UK Clinical Pharmacy Association


Issues for surgery

Risk of withdrawal symptoms and risk of relapse if omitted (see Further Information).

Risk of serotonin syndrome if continued, or if any doses taken in previous 2 weeks (see Interactions with common anaesthetic agents and Interactions with other common medicines used in the perioperative period).

Risk of hypertensive crisis if continued, or if any doses taken in previous 2 weeks (see Interactions with common anaesthetic agents and Interactions with other common medicines used in the perioperative period).

Advice in the perioperative period

Elective surgery

Plan elective surgery with anaesthetist and patient’s psychiatrist at earliest opportunity. The patient should be involved in these discussions.

If continuing MAOI

MAOI-safe anaesthesia should be used. Avoid:

  • cocaine
  • indirect-acting sympathomimetics (e.g. ephedrine, metaraminol)
  • ketamine
  • pethidine
  • suxamethonium

Consider premedication with benzodiazepines to reduce stress as stress may lead to sympathetic stimulation.

If stopping MAOI

The manufacturers advise stopping irreversible MAOIs two weeks before elective surgery as it takes 2-3 weeks for enzyme levels to return to normal. However, there is little documentary evidence that withdrawal before anaesthesia is necessary and it has been suggested stopping is unreasonable as safe anaesthetic agents are available. Stopping an MAOI before elective surgery should be done gradually, with regular review of the patient and only on the recommendation of the patient’s psychiatrist because the risk of withdrawal and relapse must be considered.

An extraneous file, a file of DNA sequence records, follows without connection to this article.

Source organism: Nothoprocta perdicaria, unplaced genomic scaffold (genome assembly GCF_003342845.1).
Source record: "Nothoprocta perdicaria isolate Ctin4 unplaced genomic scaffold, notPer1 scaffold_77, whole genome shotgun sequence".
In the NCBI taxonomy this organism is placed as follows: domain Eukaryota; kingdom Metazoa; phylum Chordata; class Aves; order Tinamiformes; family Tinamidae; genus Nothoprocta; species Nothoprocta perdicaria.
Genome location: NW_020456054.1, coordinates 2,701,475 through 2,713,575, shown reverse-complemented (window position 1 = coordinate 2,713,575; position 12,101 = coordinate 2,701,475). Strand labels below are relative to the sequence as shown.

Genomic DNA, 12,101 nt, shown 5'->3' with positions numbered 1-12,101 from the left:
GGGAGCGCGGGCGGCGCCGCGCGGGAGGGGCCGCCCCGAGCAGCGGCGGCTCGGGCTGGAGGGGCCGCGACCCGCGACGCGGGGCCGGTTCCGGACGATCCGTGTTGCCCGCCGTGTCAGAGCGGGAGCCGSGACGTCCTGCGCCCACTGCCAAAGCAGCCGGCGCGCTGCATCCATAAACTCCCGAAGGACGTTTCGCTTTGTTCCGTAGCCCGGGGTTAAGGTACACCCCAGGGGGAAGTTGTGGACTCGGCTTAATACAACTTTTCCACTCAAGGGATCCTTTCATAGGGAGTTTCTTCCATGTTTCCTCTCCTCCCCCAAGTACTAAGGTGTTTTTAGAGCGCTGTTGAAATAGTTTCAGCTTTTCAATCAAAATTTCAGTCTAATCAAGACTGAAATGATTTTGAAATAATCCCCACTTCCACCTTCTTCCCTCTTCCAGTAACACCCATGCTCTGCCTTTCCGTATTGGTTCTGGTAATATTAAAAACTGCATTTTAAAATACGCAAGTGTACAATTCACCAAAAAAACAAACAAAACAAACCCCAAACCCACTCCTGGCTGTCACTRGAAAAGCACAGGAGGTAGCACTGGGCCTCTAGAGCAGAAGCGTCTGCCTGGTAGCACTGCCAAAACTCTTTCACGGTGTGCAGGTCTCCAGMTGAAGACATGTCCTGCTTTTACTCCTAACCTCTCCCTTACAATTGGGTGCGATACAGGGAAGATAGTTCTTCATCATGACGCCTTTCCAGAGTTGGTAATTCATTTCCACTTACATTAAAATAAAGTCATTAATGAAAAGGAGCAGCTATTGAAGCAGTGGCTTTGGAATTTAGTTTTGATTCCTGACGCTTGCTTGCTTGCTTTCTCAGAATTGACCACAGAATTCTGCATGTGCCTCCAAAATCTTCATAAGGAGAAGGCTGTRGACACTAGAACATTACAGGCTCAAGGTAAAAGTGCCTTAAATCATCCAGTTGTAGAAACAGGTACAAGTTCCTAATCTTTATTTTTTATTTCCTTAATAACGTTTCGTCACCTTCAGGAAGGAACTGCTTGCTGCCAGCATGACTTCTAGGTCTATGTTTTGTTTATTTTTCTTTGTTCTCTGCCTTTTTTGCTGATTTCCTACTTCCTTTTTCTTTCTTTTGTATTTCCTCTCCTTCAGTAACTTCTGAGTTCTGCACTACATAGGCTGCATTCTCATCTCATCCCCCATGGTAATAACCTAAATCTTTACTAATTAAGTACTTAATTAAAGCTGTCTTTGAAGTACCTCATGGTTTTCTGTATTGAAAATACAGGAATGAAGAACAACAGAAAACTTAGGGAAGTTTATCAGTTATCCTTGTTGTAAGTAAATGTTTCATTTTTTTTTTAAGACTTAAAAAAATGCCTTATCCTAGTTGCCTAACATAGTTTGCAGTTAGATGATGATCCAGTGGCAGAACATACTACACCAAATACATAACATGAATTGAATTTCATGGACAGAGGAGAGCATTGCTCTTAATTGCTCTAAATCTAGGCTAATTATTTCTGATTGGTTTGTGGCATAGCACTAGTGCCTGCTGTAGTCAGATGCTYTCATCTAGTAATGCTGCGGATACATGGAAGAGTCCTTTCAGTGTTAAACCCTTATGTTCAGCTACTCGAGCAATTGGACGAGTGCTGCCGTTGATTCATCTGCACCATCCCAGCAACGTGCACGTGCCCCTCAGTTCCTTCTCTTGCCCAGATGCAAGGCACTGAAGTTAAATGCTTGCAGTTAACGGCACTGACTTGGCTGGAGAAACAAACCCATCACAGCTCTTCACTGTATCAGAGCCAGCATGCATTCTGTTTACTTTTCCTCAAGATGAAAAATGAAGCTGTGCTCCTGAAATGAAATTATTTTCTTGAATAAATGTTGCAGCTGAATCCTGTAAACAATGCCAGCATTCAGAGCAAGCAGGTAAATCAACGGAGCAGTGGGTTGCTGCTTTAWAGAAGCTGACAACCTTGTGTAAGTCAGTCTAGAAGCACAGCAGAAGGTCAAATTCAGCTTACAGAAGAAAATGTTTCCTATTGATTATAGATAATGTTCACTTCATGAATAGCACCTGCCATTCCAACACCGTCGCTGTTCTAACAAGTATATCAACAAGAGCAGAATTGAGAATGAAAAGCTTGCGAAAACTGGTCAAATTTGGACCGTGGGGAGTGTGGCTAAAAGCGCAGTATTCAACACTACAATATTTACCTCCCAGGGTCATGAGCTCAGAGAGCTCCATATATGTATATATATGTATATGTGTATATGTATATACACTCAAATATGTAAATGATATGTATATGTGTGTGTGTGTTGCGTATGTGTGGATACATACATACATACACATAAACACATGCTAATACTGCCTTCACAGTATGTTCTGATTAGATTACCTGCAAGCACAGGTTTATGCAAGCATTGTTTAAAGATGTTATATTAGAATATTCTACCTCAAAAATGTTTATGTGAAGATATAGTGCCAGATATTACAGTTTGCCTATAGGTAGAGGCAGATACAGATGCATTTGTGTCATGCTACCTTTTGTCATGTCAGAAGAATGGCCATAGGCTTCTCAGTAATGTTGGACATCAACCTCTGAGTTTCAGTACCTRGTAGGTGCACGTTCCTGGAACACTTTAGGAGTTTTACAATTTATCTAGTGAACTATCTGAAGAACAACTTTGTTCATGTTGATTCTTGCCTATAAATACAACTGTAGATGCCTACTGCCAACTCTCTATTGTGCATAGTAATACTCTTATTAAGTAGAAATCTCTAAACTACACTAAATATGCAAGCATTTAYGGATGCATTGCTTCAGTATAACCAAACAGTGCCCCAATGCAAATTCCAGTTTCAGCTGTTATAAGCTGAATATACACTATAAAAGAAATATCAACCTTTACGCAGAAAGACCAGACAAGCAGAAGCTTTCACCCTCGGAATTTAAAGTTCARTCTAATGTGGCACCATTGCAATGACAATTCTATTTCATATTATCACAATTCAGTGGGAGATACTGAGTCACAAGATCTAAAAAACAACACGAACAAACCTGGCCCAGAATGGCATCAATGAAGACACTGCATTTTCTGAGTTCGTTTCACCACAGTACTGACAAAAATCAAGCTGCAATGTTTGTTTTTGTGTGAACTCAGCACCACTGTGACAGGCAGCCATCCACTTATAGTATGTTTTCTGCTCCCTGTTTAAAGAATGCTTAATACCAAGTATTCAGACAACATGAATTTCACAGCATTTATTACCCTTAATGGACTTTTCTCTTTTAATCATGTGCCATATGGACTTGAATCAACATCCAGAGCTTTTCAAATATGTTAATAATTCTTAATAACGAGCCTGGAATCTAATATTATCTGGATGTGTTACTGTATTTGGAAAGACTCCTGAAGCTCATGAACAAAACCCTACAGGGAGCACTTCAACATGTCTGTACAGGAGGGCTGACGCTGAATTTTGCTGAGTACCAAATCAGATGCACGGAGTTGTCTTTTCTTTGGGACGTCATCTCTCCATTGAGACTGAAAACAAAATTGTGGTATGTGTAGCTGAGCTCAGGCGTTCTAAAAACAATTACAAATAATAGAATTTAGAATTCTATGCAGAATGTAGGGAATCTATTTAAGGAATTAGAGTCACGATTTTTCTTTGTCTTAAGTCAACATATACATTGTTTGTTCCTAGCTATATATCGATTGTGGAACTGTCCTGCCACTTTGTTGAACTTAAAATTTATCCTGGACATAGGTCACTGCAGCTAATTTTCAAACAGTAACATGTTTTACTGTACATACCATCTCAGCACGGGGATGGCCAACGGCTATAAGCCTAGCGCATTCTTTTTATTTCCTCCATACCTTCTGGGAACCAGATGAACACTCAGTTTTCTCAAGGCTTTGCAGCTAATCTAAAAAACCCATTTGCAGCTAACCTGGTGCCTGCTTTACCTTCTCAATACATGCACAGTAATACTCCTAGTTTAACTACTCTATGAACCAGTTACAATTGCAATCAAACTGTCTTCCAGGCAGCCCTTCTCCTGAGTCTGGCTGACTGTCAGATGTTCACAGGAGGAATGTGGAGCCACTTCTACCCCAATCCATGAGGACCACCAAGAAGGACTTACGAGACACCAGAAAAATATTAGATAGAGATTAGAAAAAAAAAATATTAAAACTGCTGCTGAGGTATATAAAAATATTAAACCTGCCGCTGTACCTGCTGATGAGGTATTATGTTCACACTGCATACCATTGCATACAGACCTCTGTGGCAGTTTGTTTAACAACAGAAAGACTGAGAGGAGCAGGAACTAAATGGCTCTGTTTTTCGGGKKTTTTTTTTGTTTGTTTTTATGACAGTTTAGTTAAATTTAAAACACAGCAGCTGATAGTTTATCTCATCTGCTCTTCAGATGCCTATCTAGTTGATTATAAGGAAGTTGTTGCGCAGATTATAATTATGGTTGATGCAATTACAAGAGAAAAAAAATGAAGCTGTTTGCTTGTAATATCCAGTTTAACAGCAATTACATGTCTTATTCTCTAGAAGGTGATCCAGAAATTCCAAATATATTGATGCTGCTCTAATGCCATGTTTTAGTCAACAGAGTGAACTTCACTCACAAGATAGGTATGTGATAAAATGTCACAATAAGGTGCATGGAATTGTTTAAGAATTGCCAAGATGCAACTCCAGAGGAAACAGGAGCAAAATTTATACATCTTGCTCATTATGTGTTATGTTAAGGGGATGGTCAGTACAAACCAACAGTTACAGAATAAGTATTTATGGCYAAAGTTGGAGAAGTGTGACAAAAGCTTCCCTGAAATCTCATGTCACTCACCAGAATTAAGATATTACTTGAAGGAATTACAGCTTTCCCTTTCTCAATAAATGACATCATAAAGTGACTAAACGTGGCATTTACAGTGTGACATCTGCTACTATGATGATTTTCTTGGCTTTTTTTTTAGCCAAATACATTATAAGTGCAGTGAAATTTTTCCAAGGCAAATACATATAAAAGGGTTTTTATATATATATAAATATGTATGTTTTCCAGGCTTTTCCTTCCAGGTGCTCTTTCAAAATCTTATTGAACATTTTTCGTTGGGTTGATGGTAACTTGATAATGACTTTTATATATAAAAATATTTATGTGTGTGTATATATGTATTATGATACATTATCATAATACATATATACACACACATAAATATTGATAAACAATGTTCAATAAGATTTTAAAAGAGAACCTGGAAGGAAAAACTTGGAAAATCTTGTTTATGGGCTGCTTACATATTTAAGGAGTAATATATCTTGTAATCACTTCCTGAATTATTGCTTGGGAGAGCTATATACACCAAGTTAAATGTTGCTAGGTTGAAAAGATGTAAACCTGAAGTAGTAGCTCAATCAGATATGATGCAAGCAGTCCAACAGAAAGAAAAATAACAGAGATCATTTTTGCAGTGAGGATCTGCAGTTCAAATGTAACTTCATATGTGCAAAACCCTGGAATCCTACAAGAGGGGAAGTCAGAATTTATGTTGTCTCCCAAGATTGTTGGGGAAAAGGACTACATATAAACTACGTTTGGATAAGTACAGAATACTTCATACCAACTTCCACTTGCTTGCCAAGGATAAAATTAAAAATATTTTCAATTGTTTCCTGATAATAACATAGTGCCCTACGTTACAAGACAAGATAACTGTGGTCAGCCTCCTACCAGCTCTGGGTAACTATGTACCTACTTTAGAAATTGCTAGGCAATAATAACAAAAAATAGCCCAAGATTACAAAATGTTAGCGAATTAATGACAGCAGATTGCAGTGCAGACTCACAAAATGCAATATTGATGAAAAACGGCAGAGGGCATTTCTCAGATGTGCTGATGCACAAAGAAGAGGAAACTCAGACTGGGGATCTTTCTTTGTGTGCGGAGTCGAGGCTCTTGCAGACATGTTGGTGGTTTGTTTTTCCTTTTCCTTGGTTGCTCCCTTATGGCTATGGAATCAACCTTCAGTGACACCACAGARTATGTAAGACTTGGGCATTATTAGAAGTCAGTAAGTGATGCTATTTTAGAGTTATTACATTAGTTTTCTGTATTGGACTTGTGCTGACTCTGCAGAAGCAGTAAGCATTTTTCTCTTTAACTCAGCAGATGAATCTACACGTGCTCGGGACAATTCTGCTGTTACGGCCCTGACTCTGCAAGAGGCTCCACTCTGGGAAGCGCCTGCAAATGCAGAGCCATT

Emergency surgery

Inform anaesthetist if patient received any doses of irreversible MAOI in last 2 weeks.

MAOI-safe anaesthesia will need to be used. Avoid:

  • cocaine
  • indirect-acting sympathomimetics (e.g. ephedrine, metaraminol)
  • ketamine
  • pethidine
  • suxamethonium

Consider premedication with benzodiazepines to reduce stress as stress may lead to sympathetic stimulation.

Post-operative advice

If discontinued pre-operatively restart as soon as possible after the operation once there is no longer a risk of interactions. If switched to an alternative antidepressant pre-operatively follow management plan from patient’s psychiatrist.

If continued pre-operatively be alert to potential interactions (see Interactions with common anaesthetic agents and Interactions with other common medicines used in the perioperative period).

If a long nil by mouth (NBM) period is anticipated, or if there are concerns with enteral absorption, advice on alternative preparations/routes should be sought from a psychiatrist.